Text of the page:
Time Out says
Fine cantina and enoteca from Down Under
It’s not the first time we’ve heard of 121BC. In fact, the cantina and enoteca in Sydney, Australia, is so popular that, over a year after its opening, there’s still a line out the door on any given evening. With this success under his belt, restaurateur Andrew Cibej – who also helms fellow Sydney restaurants Vini and Berta – has cast his wine magic here in Hong Kong.
Hong Kong’s 121BC takes a slightly different approach to its Aussie sister – a marginally larger (although, it must be said, still intimate-feeling) space seating up to 50 people, with a leaning towards osteria rather than the wine bar/cantina focus – but in the substantive areas, it retains all the trademark hallmarks of the original. The food sticks to the swanky concept of Italian-style shared plates and the extensive wine list is again curated by Giorgio De Maria, who was awarded Gourmet Traveller’s sommelier of the year for his work with 121BC Sydney.
The whitewashed interior gives a tavern-like feel, with a long wooden table taking up most of the dining room floor and a few bar stools lining the walls. Unlike its Sydney sister, you can book in advance here in Hong Kong – and you should, because every night that 121BC is open, it’s filled to the brim with merry patrons buzzing with conversation and sharing plates.
On the blackboard is the menu, which changes weekly depending on the produce available. We’re certainly intrigued by rustic items like roast broccoli, beetroot and mozzarella salad or the hanger steak, but we choose more esoteric items to see what surprises the former head chef of Vini, Dan Johnston, has in store.
Given how central we’ve heard wine is to 121BC’s concept, we also peruse the impressive, expansive list. The wine selection focuses on Italian biodynamic wines sourced directly from the producer, and, eager for a tipple, we order a few by the glass to match our culinary choices.
We begin with a 2009 L’Arco Valpolicella Classico Superiore corvino ($90) to go with our starting course of grilled polenta ($70) and octopus, zucchini and olives ($150). Unfortunately the wine arrives when our second dish is served, but we’re glad it comes. The vintage is light, fruity and smooth, and goes wonderfully with the zesty octopus salad. The octopus texture is amazing, crunchy to the bite before giving way to a soft, creamy centre. The polenta is also fantastic, charred to an almost toasty crust, while the shaved parmigiano on top brings out the taste of the grain.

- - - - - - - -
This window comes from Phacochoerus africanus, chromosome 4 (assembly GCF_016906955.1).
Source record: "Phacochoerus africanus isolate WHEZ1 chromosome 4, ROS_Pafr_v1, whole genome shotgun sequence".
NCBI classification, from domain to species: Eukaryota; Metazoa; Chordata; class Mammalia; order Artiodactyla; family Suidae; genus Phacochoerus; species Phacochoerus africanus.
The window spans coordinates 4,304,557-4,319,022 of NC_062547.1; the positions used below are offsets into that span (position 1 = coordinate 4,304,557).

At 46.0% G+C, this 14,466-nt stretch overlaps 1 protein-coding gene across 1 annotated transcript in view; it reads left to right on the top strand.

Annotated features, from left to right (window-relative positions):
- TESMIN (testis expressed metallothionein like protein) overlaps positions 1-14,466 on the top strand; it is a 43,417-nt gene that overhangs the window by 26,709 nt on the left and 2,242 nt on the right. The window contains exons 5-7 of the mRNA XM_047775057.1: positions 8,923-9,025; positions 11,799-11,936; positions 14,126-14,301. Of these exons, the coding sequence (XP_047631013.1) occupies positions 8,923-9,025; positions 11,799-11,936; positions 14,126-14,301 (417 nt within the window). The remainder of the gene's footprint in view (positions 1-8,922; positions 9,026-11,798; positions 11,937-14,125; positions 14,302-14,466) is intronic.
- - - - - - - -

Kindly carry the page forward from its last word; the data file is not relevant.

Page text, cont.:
For something more hearty, we plump for the rotolo braised lamb with roast pumpkin and rosemary ($160), and pair it with the 2009 Guttarolo Lamie delle Vigne primivito ($65). The full-bodied wine is heavy on the tannins but provides a tartness to cut the rich lamb pasta.
We finish with the fig and hazelnut tart ($100) that comes with a generous topping of fresh figs and we combine it with the cherry-flavoured Praesidium Ratfia ($70) dessert wine. The wine’s cherry flavour is sharp and potent, and enhances the caramalised hazelnut crust of the tart. This is a match made in heaven. Indeed, we’re impressed by the superb wine-food matches of every course – undoubtedly a reflection of a great sommelier and a magnificent wine list.
The food and wine at 121BC is phenomenal, as is the marriage of the two. This is definitely a rising star in the Hong Kong dining scene and, given its promising start, may even one day outshine its Australian relatives. Lisa Cam
121BC 42-44 Peel St, Central, 2395 0200; 121bc.com.hk. Opened Tue – Sat, 5.30 – late.